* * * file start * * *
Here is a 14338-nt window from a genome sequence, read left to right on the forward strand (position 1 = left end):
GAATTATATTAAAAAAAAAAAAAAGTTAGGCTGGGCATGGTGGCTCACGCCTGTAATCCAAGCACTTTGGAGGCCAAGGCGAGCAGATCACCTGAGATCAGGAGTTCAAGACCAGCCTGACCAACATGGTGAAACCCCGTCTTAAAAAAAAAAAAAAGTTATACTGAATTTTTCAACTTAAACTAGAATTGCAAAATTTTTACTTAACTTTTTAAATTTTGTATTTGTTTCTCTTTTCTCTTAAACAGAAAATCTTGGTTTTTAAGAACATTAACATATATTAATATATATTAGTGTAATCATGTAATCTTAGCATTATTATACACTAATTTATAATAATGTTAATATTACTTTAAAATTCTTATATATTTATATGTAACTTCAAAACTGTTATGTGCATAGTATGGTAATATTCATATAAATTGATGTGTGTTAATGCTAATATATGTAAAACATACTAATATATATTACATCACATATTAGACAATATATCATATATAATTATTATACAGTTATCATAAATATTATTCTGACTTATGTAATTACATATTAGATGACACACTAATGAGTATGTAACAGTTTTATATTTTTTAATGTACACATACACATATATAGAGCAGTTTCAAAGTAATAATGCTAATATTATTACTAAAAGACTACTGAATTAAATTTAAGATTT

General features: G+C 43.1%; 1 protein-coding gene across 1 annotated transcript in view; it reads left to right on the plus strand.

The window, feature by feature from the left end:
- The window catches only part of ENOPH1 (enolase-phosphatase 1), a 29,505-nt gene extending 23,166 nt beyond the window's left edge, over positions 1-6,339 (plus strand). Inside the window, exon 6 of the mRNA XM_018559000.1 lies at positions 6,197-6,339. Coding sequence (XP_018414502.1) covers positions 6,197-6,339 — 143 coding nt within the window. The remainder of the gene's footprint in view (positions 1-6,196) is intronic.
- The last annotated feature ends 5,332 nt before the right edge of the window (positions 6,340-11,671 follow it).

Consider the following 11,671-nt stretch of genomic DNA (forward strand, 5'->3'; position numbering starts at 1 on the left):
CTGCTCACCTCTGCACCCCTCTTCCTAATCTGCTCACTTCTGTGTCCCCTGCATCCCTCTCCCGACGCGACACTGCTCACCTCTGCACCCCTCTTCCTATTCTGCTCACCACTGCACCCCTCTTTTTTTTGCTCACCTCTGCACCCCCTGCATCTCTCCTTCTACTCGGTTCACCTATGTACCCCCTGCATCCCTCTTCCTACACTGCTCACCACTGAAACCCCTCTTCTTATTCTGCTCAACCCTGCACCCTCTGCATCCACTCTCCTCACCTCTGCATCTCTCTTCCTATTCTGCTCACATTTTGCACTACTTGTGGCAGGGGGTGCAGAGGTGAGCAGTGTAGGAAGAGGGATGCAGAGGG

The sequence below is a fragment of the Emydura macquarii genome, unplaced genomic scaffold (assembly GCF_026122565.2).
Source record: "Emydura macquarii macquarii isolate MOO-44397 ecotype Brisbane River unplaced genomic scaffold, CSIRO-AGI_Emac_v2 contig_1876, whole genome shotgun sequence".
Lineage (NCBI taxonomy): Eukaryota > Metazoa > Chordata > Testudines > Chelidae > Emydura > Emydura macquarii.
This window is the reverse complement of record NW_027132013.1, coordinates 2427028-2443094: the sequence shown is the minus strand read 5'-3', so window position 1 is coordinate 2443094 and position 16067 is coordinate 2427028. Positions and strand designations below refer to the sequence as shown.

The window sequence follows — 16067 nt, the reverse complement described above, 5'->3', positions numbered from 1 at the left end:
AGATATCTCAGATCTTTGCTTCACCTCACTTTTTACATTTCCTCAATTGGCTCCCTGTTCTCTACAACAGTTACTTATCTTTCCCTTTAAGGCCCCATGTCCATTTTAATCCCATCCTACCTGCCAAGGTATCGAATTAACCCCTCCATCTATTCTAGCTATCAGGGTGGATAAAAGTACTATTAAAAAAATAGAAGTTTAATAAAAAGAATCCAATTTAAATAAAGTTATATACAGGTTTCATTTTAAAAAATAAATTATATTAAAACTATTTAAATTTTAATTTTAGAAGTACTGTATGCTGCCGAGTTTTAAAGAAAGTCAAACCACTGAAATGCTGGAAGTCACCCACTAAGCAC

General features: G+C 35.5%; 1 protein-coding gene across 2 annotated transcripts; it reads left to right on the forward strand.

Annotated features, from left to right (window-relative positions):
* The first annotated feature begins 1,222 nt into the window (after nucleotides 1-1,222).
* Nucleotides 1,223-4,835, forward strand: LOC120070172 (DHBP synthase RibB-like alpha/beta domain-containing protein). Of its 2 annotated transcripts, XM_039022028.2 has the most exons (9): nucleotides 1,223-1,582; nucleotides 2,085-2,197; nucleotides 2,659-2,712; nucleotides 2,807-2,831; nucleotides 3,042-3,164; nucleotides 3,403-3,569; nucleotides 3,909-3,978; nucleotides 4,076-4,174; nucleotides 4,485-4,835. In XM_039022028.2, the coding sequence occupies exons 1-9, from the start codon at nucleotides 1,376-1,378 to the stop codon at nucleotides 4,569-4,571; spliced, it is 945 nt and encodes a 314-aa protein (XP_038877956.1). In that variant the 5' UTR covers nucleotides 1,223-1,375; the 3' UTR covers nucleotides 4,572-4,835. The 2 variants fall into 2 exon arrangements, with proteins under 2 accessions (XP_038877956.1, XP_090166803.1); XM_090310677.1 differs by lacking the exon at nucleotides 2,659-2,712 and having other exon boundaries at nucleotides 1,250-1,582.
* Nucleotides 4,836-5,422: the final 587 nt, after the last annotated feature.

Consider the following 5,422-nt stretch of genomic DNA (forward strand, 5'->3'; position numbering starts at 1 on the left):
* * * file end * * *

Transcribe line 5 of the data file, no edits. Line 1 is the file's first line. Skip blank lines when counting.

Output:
- The window catches only part of ENOPH1 (enolase-phosphatase 1), a 29,505-nt gene extending 23,166 nt beyond the window's left edge, over positions 1-6,339 (plus strand). Inside the window, exon 6 of the mRNA XM_018559000.1 lies at positions 6,197-6,339. Coding sequence (XP_018414502.1) covers positions 6,197-6,339 — 143 coding nt within the window. The remainder of the gene's footprint in view (positions 1-6,196) is intronic.